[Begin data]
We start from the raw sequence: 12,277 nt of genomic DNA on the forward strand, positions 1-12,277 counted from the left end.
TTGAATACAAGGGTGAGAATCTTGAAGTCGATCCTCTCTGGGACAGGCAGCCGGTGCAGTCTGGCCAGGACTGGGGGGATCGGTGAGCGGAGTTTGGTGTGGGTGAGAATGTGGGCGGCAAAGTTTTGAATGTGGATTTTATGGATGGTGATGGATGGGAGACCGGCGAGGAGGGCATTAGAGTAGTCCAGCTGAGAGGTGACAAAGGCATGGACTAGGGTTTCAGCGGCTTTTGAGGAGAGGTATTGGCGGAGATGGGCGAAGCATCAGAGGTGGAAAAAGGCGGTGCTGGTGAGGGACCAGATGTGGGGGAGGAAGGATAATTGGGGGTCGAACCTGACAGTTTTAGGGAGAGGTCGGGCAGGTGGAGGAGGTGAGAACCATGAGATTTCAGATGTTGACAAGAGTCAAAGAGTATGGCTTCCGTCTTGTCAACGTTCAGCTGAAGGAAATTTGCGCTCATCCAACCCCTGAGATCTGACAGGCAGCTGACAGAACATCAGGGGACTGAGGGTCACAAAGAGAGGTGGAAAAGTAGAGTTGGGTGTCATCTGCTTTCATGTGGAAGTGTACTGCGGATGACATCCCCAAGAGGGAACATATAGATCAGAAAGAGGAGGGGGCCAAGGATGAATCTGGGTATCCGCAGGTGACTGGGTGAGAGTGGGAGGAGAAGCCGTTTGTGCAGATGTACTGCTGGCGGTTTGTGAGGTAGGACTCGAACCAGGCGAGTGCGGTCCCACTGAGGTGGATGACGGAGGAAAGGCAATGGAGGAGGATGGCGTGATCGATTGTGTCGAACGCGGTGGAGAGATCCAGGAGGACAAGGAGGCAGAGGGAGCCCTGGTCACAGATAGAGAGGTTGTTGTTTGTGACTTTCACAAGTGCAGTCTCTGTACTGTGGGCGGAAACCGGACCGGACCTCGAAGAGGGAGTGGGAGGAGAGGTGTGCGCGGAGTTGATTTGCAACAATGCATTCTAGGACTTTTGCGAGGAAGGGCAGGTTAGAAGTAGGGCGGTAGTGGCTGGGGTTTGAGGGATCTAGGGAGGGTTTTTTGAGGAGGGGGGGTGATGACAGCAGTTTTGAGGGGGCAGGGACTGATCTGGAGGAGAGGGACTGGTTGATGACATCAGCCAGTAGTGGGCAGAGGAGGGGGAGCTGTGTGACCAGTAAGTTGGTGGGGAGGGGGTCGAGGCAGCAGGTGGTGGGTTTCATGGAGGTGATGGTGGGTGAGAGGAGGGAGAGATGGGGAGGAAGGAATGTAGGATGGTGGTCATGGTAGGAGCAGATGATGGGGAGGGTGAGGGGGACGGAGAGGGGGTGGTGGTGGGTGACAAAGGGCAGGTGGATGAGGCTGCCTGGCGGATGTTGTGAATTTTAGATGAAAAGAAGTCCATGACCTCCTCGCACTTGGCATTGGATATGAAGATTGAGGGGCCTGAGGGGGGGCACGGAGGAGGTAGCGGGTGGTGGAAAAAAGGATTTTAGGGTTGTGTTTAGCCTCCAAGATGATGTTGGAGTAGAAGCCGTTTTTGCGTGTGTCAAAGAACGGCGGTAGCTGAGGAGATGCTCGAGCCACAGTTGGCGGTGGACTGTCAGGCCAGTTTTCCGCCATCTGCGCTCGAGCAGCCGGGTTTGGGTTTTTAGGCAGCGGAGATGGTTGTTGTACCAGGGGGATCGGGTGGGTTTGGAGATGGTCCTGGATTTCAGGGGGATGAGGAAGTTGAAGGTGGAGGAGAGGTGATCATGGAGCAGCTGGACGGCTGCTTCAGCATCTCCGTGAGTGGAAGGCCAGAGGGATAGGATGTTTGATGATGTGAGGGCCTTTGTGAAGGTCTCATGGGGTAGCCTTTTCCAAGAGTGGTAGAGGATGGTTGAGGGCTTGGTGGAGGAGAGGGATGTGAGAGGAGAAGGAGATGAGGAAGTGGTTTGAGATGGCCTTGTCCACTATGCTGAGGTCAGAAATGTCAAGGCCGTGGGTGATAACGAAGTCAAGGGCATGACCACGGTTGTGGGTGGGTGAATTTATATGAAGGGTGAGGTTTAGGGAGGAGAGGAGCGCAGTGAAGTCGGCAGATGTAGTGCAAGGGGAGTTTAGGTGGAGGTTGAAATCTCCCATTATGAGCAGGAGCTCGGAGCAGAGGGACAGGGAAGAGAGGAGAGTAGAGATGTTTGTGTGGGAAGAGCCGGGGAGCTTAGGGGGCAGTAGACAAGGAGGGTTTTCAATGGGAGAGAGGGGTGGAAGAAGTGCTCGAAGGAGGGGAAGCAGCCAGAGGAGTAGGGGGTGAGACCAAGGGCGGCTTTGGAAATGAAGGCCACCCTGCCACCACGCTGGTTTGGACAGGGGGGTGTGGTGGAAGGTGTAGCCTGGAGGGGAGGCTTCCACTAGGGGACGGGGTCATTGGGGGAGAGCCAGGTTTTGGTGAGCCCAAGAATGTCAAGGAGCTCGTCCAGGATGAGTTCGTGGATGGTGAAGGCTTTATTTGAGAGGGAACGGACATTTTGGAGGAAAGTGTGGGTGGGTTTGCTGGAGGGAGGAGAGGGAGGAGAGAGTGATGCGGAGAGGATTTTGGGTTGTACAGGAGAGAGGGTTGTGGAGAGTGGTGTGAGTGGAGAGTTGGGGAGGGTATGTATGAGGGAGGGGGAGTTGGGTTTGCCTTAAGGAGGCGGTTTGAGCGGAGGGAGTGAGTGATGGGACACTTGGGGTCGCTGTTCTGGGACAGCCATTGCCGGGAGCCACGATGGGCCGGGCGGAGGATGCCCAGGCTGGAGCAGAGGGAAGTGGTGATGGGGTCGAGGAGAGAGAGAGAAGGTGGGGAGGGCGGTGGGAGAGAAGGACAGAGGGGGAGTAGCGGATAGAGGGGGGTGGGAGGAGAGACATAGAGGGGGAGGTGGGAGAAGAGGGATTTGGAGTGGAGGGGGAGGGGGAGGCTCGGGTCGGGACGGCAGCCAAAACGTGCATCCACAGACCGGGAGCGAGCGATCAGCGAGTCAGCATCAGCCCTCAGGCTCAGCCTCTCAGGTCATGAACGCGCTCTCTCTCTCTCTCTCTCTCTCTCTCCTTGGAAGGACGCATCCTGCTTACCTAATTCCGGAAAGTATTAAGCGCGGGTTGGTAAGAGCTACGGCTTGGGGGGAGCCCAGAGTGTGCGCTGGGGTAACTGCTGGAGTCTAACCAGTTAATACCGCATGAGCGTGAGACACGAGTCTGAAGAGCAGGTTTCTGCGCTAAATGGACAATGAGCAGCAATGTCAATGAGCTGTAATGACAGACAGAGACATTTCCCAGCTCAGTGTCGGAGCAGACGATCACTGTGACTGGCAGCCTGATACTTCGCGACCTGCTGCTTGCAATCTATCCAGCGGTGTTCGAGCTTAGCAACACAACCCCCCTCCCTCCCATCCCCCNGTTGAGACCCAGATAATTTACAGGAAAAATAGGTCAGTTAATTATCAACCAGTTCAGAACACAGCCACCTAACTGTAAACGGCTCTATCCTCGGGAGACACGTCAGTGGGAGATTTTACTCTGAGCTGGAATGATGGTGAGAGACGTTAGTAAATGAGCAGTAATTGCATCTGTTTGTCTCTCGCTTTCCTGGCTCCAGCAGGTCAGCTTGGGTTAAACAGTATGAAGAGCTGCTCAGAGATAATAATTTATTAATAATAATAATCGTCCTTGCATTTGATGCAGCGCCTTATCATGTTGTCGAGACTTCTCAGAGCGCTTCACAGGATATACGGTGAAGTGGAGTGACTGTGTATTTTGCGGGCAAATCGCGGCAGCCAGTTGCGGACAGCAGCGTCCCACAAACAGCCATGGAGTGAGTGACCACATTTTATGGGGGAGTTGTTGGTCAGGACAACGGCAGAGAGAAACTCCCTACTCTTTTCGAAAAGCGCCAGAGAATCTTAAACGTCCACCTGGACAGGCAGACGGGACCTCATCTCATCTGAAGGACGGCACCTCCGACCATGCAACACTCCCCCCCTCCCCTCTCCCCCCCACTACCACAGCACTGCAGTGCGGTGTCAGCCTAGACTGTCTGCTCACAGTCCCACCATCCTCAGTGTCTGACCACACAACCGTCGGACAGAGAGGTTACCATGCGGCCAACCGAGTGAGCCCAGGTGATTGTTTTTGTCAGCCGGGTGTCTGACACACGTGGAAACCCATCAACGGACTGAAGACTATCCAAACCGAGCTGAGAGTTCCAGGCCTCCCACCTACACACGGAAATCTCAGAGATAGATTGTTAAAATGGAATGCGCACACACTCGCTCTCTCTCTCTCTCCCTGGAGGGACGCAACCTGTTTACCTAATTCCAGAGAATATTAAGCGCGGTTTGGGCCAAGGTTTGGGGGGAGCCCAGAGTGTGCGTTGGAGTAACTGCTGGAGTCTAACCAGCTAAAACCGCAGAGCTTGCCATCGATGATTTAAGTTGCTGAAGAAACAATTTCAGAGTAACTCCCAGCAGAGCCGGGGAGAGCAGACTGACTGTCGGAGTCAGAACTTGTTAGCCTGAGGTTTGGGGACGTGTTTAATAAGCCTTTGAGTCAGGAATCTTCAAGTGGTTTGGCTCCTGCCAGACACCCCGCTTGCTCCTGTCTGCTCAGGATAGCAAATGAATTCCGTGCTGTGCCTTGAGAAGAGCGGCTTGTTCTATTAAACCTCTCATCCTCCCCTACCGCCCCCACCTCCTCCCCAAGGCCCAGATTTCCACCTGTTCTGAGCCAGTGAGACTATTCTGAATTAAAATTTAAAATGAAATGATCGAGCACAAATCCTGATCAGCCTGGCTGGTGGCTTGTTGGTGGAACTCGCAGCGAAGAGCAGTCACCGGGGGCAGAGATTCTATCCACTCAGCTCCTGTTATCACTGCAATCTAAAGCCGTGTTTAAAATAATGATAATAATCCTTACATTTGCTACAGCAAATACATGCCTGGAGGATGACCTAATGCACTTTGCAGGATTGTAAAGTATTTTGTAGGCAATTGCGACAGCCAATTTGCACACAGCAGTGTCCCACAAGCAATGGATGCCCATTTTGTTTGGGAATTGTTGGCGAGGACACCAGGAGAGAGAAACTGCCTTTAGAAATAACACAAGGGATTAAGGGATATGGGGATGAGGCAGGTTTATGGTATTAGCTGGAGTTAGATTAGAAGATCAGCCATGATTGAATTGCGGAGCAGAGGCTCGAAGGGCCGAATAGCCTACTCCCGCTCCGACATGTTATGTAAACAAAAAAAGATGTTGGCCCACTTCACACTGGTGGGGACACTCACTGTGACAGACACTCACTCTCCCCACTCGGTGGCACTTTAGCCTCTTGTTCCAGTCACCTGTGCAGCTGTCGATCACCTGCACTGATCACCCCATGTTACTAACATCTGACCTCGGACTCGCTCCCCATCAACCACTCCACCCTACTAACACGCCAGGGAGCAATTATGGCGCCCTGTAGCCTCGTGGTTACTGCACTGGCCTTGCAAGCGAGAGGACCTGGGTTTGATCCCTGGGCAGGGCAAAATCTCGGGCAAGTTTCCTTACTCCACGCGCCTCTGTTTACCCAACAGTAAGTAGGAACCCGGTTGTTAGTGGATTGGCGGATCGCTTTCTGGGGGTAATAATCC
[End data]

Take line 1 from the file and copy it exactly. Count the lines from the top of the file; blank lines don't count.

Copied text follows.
We start from the raw sequence: 12,277 nt of genomic DNA on the forward strand, positions 1-12,277 counted from the left end.